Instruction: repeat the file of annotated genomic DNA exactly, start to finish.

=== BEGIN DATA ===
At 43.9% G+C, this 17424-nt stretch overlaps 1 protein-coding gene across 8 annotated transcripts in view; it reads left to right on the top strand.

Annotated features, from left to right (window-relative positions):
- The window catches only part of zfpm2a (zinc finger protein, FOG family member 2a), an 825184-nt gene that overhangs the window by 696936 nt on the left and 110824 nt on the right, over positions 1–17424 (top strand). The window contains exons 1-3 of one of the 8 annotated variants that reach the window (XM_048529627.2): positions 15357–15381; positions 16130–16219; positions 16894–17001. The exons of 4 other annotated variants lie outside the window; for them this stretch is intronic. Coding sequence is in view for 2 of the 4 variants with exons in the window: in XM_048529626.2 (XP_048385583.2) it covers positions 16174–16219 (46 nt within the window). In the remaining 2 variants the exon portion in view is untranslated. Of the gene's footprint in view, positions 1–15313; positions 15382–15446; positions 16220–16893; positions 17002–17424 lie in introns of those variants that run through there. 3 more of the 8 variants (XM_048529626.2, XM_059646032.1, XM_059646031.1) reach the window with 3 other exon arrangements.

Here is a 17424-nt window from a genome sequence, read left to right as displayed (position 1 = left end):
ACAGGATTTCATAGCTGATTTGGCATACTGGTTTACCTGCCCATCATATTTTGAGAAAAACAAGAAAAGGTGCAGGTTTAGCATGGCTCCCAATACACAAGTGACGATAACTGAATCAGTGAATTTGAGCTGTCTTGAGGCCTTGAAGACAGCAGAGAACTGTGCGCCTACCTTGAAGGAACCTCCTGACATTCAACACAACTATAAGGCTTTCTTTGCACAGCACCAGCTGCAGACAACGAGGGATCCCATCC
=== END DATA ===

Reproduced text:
At 43.9% G+C, this 17424-nt stretch overlaps 1 protein-coding gene across 8 annotated transcripts in view; it reads left to right on the top strand.

Annotated features, from left to right (window-relative positions):
- The window catches only part of zfpm2a (zinc finger protein, FOG family member 2a), an 825184-nt gene that overhangs the window by 696936 nt on the left and 110824 nt on the right, over positions 1–17424 (top strand). The window contains exons 1-3 of one of the 8 annotated variants that reach the window (XM_048529627.2): positions 15357–15381; positions 16130–16219; positions 16894–17001. The exons of 4 other annotated variants lie outside the window; for them this stretch is intronic. Coding sequence is in view for 2 of the 4 variants with exons in the window: in XM_048529626.2 (XP_048385583.2) it covers positions 16174–16219 (46 nt within the window). In the remaining 2 variants the exon portion in view is untranslated. Of the gene's footprint in view, positions 1–15313; positions 15382–15446; positions 16220–16893; positions 17002–17424 lie in introns of those variants that run through there. 3 more of the 8 variants (XM_048529626.2, XM_059646032.1, XM_059646031.1) reach the window with 3 other exon arrangements.

Here is a 17424-nt window from a genome sequence, read left to right as displayed (position 1 = left end):
ACAGGATTTCATAGCTGATTTGGCATACTGGTTTACCTGCCCATCATATTTTGAGAAAAACAAGAAAAGGTGCAGGTTTAGCATGGCTCCCAATACACAAGTGACGATAACTGAATCAGTGAATTTGAGCTGTCTTGAGGCCTTGAAGACAGCAGAGAACTGTGCGCCTACCTTGAAGGAACCTCCTGACATTCAACACAACTATAAGGCTTTCTTTGCACAGCACCAGCTGCAGACAACGAGGGATCCCATCC